When I was invited to take part in the Grand Designs room set competition in May this year I knew I was going to have a whole lot of fun. Grand Designs Live is one of the most exciting and innovative interior design shows in the UK. Some of the most talented interior designers in the world take part, and it is always an inspiring day. Every year I have attended, whether as an exhibitor or visitor, I have come away bursting with new ideas from interacting with such creative, amazing people.
Inspiration from fantasy locations
The theme of the room set competition was ‘Famous places that never existed’. A number of exhibitors took part, each designing a room of a fantasy home. Among the rooms were a study, dining room, lobby, bedroom and bathroom. Some amazing literary and mythical locations were used as inspiration, including The Grand Budapest Hotel, Neverland and The Secret Garden. Our entry was a bathroom inspired by the lost island of Atlantis.
Playing with light
The challenge when designing the interior for a sunken palace is giving the convincing impression that it is underwater! This was the first task I put my hand to. The deep ocean is a gloomy place – this isn’t what I was looking for. I wanted dappled light, like when the evening sun hits the shallow water of a Mediterranean cove. I achieved this through a gorgeous, water-like floor, which was reflected by brightly polished gold bathroom accessories. The central Victorianesque bath tub and golden washing basins were pure decadence, shimmering under the light of a spectacular glass chandelier. The chandelier was possibly the craziest lighting fixture I have seen for years: a bioluminescent globe, with glass and brass tendrils radiating from a central hub. You would have to see it to believe it.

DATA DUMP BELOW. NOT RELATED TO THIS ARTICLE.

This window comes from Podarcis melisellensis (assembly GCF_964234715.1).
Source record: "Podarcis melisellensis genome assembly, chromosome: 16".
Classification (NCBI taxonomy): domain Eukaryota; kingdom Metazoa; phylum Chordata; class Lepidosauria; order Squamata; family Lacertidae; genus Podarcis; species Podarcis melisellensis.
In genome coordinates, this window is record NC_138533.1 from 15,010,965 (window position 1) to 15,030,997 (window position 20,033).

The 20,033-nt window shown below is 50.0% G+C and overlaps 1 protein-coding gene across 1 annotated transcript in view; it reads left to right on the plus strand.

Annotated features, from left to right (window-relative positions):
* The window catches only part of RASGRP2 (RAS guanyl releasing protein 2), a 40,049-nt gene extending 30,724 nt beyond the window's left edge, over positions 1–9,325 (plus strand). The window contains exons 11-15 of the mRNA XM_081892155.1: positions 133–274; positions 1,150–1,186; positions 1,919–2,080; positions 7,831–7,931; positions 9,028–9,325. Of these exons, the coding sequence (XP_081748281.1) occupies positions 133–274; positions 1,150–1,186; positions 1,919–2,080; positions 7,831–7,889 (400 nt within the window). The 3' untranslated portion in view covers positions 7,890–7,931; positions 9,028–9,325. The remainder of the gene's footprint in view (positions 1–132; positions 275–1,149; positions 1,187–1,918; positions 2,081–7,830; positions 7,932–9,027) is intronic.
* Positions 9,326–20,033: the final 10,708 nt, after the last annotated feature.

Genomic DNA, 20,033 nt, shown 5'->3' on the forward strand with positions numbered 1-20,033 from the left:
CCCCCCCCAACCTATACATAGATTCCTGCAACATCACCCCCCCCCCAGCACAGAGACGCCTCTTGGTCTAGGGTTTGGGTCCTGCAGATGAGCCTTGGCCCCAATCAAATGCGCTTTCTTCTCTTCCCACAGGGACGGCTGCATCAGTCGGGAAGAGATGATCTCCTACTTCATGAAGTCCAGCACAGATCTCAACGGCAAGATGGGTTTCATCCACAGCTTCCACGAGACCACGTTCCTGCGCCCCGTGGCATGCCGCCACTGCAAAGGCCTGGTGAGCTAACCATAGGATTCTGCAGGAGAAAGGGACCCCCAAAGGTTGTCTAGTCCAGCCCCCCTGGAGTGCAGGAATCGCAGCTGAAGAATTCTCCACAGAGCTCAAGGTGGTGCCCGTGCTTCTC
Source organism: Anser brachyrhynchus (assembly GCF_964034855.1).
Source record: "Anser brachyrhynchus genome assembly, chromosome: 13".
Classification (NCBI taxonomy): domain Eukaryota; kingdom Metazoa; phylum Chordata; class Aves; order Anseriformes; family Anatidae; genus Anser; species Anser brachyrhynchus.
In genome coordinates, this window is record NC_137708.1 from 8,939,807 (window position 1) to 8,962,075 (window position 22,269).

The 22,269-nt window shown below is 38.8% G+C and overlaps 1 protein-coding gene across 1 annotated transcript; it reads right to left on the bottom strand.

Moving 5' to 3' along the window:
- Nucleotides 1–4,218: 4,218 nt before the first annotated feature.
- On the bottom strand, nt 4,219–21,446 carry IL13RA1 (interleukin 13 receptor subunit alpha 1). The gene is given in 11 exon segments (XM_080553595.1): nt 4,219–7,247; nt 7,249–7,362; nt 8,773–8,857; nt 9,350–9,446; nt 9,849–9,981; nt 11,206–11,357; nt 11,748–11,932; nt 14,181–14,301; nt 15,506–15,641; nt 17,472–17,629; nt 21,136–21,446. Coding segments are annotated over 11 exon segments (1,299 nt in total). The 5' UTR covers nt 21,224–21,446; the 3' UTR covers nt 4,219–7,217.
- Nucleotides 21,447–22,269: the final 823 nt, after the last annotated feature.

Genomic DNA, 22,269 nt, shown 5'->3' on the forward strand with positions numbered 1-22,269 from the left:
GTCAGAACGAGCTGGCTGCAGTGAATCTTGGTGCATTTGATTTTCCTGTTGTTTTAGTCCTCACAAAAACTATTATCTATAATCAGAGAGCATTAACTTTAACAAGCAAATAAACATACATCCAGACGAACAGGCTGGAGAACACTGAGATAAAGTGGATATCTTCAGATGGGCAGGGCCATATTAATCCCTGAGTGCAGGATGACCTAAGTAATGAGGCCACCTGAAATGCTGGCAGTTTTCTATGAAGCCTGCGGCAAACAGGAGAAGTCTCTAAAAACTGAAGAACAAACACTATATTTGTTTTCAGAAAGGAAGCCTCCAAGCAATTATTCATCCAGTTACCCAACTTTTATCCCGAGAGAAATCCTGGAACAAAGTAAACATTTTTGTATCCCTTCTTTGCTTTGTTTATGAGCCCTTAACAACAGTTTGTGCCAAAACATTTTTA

Monaco Interiors head, Joanna Lopez and Kevin McCloud
Classical Greece meets Fin de Siècle Europe
The classical beauty of Atlantis was another theme to play with. I included an old Greek bust and a shimmering piece of almost psychedelic art inspired by classical sculpture. The room set was framed with Doric columns. This tied in very nicely with the glamourous classical pretensions of turn-of-the- (20th)-century, Edwardian Europe. Inspired by the dilapidated mansions you still sometimes see across continental Europe, I used shabby chic wallpaper in stone grey and white. This further amplified the fluid, shifting light in the room. A tiled wall mirror put the finishing touches to the room set, diffusing the light even more and making the space appear much larger than it was.
It was a great pleasure to be selected as one of the finalists of the room set competition, and I have been blown away by all the positive feedback I’ve received. It is always an honour to exhibit my work among such talented designers and I look forward to taking part in the competition again in 2017.